what we once took for granted,
became something we wish we had.
and just like a bird in a cage,
that is meant to fly in the first place,
we are instead unfree and unease.
some streets are now dead empty,
some others are filled with those who are angry.
and some people are also less lucky,
unlike those with a roof on their heads and a loving family.
. . .
we should be impactful to fix our reality.
work hand in hand,
for working together will bring us further.
reflect upon what’s happening,
and thus we shall recover.

— Naifah Uzlah, Youth Climate Activist, Indonesia, ‘Reflection for Recovery: A Letter about the Crisis’



Through poetry, art, storytelling and activism, young people across the globe continue to turn up the volume on the climate crisis. Even in the midst of the COVID-19 pandemic, they’re still finding ways to push for climate justice.

And not only that, they’re stepping up and demanding just solutions to the interwoven crises we face as a global community. They know that the choices we make today will shape our society, economy, health, and climate for decades to come.

This International Youth Day, we celebrate the massive contributions of the youngest generation. Their voices echo through the streets of our communities, across international digital spaces, and in the halls of some of the world’s most prominent buildings.

Here is a collection of stories from the new Youth Storytelling Hub. Check it out at globalclimatestrike.net/stories.


Life in an Urban Bubble

by Yuk Yi, Singapore

‘I’m playing with the hand I’ve been dealt. My cards are humble, but I’m fueled with a purpose.’ Read

Aerial view of green space in Singapore


The Hummingbird in Me

by Kaluki Paul Mutuku, Kenya

‘We cannot afford to go back to “normal” systems that were before this pandemic, based and rooted in historical, environmental, social and political injustices.’ Read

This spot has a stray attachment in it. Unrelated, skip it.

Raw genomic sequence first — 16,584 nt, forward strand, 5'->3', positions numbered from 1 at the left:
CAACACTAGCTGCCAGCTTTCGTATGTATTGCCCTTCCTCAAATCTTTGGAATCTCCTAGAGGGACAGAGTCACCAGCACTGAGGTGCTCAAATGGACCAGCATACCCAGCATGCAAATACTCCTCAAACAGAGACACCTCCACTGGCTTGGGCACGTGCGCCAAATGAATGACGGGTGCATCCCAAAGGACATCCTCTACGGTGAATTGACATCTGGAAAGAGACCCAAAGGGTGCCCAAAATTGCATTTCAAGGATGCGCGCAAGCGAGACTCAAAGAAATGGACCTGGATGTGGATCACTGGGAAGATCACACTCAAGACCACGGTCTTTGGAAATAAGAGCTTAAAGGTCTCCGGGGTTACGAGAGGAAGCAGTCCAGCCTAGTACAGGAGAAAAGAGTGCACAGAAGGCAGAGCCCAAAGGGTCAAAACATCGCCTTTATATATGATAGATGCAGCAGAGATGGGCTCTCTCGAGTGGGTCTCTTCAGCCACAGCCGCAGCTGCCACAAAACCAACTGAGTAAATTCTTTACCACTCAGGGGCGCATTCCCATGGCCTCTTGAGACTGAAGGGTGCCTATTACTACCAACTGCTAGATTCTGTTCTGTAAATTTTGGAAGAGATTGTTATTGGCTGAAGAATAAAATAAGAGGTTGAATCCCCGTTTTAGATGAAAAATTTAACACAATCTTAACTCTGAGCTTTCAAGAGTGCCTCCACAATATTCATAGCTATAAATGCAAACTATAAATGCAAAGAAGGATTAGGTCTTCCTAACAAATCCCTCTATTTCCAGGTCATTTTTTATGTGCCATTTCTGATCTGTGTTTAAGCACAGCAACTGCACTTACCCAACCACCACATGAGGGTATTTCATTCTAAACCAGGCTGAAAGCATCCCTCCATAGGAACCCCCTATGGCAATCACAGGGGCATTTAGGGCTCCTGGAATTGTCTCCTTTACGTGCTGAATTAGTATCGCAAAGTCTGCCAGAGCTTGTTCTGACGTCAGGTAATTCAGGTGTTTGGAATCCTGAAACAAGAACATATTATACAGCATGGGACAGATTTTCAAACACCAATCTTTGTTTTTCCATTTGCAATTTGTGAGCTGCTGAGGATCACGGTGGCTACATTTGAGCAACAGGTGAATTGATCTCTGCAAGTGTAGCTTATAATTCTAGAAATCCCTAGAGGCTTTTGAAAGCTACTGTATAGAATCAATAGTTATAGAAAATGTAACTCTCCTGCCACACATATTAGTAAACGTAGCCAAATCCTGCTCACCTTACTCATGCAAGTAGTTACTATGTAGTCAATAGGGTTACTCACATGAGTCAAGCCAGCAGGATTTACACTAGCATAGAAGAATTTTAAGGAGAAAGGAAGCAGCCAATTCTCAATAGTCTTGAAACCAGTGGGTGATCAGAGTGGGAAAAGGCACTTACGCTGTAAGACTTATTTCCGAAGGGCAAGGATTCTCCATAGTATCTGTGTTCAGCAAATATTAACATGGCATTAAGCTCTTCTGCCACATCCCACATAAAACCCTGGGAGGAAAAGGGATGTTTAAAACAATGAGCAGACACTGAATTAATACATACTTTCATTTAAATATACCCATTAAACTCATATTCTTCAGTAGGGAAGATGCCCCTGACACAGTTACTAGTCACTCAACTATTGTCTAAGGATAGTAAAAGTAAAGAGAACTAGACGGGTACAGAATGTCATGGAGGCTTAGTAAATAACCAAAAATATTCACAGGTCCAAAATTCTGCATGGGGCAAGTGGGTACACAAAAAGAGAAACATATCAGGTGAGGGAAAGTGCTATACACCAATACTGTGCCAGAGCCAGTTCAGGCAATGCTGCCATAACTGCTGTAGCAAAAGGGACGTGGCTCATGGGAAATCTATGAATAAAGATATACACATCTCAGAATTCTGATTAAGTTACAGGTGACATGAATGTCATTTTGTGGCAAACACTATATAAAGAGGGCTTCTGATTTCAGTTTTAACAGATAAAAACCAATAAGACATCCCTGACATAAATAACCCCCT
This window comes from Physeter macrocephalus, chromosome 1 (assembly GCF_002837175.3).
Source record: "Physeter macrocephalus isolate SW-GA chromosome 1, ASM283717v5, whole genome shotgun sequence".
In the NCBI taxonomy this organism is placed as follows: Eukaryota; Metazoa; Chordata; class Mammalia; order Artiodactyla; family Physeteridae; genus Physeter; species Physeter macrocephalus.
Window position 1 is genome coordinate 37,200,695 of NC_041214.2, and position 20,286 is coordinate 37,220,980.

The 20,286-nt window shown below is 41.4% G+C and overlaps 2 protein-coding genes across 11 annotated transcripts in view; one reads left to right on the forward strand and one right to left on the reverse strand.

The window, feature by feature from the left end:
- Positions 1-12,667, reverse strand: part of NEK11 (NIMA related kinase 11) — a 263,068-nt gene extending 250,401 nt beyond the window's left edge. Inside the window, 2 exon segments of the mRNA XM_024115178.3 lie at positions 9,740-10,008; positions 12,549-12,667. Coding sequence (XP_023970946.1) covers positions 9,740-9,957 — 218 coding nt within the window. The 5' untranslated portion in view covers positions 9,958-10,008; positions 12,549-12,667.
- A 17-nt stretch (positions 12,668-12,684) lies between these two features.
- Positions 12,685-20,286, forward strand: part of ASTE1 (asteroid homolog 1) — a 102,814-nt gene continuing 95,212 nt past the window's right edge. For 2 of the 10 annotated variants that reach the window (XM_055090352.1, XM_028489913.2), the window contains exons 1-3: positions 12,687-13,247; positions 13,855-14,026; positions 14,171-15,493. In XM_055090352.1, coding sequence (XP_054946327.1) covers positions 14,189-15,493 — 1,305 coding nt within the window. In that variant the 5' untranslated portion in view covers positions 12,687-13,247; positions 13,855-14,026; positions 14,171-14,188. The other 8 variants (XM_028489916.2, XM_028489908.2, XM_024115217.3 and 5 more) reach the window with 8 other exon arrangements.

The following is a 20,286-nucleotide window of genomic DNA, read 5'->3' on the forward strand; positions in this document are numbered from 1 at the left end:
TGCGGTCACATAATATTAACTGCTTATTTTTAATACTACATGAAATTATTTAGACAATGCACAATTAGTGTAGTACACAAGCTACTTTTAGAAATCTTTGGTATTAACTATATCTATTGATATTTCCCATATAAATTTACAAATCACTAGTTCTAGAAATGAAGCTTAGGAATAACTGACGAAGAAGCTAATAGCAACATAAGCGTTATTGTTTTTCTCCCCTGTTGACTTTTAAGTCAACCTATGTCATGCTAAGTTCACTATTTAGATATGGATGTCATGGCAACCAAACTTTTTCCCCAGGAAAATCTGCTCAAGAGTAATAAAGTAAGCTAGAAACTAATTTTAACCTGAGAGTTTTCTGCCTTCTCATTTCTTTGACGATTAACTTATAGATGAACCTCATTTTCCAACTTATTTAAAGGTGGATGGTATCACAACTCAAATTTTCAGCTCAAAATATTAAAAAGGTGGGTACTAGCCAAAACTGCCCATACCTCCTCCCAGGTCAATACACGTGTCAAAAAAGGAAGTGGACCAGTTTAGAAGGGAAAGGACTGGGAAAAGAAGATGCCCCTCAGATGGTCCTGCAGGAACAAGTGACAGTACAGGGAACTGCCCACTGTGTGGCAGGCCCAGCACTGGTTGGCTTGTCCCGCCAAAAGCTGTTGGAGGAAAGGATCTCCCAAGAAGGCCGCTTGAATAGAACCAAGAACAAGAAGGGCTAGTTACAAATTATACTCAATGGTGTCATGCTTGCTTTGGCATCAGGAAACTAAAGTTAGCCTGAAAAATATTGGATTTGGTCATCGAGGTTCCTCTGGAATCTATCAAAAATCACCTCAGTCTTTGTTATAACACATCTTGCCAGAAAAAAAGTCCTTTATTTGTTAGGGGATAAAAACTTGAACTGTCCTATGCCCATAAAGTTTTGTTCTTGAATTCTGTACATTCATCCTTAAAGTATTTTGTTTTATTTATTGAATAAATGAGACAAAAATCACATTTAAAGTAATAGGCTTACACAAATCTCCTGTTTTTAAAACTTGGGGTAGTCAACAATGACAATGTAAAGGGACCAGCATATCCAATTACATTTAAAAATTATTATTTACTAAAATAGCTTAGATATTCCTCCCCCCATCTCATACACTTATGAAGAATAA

Youth activist Kaluki Paul Mutuku speaking into a microphone


Supporting Our Indigenous Communities in the Midst of a Pandemic

by María Teresa Fernández Pérez, Peru

‘This is why having a connected community is so important, everyone knows the truth and we get to know every member.’ Watch

Screenshot of a video by youth activist María Teresa Fernández Pérez


More Stories From Youth Climate Strikers

Take a look at the youth-powered storytelling hub for other stories of activism from young people.

Read more stories



In Case You Missed It

Trendsetter: With a big thanks to people-powered campaigns, Kiwibank is the first bank in New Zealand to commit to being fossil free. And it’s the first bank in the world that has committed to denying coal, oil and gas companies their financial services altogether. How did the campaigns keep up the pressure? Read on

No one left behind: Indigenous territories and ancestral domains are considered bastions of ecologically sustainable ways of life, yet they continue to be the most marginalized and vulnerable communities in Asia. A just recovery means no one gets left behind. Read more


The One to Watch


Indigenous peoples in Brazil have been disproportionately devastated by the COVID-19 crisis. And the continued expansion and public funding of coal, oil and gas in the country is increasing inequality, forced displacement, and ultimately the persecution and murder of Indigenous peoples and communities of colour.

In honor of the lives of Indigenous peoples in Brazil and the International Day of the World’s Indigenous Peoples on August 9, we draw attention to the injustices these communities face. Watch and share